A 13-year-old New York boy who played hockey growing up in Ireland can keep playing on the girls team at his school, at least for one more season.
The decision at an appeals hearing yesterday reverses earlier rulings that claimed Keeling Pilaro’s skills as a hockey player, which he developed playing for Pembroke Wanderers in Dublin, had developed to a level superior to those of girls.
“I was jumping up and down; I was so excited when I heard. I can play,” he said last night.
Kevin Seaman, the attorney for the committee that oversees public school athletics in Suffolk County, said panellists determined that Keeling’s continued participation on the team ultimately would not have “a significant adverse effect” on girls’ opportunity to participate in interschool competition. That was the same criteria used earlier this year when officials for the committee said Keeling’s skills had exceeded those of his female teammates and competitors.
An attorney for the family said he considered filing a federal civil rights lawsuit had the ruling not gone in his client’s favour.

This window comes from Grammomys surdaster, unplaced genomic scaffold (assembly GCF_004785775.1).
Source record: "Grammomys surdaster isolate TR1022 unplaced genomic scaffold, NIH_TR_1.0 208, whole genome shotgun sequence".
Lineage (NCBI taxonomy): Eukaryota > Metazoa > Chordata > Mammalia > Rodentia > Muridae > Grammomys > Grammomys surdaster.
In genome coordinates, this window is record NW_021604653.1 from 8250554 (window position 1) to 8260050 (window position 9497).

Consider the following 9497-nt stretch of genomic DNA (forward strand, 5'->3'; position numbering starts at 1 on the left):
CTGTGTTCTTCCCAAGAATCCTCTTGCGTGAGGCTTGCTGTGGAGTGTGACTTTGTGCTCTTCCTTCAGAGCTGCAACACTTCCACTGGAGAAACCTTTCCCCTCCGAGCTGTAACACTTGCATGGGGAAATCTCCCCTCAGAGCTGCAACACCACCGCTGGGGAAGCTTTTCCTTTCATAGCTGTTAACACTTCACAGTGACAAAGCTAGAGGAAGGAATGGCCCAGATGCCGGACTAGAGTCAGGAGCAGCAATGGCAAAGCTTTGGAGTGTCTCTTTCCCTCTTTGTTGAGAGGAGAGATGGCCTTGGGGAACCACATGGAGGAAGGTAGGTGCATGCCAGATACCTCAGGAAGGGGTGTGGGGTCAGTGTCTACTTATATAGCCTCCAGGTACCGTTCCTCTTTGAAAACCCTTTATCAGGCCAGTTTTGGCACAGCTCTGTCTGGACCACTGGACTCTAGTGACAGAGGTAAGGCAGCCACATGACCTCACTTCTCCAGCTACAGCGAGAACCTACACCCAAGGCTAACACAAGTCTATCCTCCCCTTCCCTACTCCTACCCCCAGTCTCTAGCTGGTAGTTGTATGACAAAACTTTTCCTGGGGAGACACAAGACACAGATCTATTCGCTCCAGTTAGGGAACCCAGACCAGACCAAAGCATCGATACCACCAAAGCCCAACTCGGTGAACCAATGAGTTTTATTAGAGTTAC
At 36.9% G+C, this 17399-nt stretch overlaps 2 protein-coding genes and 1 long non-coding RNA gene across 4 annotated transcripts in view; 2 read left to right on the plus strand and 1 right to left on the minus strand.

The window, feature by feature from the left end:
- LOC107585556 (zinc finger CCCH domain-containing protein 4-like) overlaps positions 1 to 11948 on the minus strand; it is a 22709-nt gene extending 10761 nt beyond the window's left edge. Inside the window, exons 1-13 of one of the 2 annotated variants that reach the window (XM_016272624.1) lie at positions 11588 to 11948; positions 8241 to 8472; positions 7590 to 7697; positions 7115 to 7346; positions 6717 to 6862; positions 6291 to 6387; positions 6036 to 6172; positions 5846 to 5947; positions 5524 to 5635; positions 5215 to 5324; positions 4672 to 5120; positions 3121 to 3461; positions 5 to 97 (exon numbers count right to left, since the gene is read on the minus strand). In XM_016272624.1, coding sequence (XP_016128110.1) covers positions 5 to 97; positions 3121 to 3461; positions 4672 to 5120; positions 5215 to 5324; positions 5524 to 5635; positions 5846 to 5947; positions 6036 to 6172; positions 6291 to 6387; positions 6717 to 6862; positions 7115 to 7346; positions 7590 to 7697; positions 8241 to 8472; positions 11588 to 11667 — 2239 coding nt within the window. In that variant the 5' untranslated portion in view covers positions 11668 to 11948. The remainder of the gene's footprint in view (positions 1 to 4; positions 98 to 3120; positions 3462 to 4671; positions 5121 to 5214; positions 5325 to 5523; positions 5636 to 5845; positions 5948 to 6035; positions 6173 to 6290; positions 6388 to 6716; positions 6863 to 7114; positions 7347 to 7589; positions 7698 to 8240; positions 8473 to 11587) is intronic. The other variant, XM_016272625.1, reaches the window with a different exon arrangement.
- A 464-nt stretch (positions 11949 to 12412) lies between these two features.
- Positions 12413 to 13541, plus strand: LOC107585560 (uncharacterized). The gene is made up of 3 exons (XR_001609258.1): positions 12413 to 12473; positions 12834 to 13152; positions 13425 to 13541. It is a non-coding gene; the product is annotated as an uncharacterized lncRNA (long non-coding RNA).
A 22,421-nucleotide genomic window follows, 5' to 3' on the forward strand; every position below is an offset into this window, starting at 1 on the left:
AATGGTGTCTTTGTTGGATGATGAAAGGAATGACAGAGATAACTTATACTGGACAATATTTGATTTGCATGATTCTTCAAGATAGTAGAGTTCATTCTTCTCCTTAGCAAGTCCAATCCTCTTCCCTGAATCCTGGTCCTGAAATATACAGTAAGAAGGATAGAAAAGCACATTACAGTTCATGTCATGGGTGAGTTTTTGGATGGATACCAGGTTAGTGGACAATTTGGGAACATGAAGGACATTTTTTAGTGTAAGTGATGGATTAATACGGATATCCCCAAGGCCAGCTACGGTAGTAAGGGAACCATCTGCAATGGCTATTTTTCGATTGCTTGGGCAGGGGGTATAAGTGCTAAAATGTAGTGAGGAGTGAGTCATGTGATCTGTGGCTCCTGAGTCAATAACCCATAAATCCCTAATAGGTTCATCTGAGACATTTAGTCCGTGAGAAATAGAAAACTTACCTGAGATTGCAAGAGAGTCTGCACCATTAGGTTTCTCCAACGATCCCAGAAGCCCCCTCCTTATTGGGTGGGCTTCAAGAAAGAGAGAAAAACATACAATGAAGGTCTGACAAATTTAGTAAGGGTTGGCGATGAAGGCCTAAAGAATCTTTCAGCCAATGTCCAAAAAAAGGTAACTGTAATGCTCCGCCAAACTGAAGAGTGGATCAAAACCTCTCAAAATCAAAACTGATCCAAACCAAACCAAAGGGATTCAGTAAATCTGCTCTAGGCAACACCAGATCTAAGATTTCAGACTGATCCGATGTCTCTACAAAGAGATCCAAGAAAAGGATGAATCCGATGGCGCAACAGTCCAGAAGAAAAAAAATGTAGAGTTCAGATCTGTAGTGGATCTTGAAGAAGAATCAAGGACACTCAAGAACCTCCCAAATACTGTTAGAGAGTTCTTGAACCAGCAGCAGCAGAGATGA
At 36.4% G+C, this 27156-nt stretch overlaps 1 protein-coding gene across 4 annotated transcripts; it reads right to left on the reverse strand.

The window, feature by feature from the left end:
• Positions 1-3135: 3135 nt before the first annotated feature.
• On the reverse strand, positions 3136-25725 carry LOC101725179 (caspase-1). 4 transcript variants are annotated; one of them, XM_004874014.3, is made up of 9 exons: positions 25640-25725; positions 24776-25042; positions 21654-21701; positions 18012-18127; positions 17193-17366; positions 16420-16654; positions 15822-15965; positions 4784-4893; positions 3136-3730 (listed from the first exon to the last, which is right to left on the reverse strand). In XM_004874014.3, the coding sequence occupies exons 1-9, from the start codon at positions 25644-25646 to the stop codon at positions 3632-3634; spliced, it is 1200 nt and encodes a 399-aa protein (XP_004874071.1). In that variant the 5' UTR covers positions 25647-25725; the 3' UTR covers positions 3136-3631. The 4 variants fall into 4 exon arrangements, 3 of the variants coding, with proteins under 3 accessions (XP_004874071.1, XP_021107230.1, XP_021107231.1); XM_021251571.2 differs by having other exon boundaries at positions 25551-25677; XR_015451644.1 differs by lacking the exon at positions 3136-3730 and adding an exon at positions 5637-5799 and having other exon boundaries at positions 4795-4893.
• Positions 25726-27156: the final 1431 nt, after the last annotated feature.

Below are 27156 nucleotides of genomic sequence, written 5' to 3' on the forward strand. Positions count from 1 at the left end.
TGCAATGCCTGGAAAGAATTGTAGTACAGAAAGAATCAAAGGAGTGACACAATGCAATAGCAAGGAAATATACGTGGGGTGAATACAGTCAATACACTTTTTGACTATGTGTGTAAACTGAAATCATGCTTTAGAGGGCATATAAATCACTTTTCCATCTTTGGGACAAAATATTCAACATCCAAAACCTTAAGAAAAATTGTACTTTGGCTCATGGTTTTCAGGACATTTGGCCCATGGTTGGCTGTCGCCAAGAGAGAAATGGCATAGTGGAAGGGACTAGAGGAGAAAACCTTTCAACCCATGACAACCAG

The US is one of the few countries in the world where boys do not regularly play field hockey.
Chris Clements, the national men’s coach for USA Field Hockey, said last week that he thought the young teenager should be permitted to continue playing.
Keeling is the grandson of Tony Pilaro, who moved his family to Ireland where he was a big investor with Irish American billionaire Chuck Feeney in Duty Free shops. Up until two years ago, Keeling played with the Pembroke Wanderers junior boys team.
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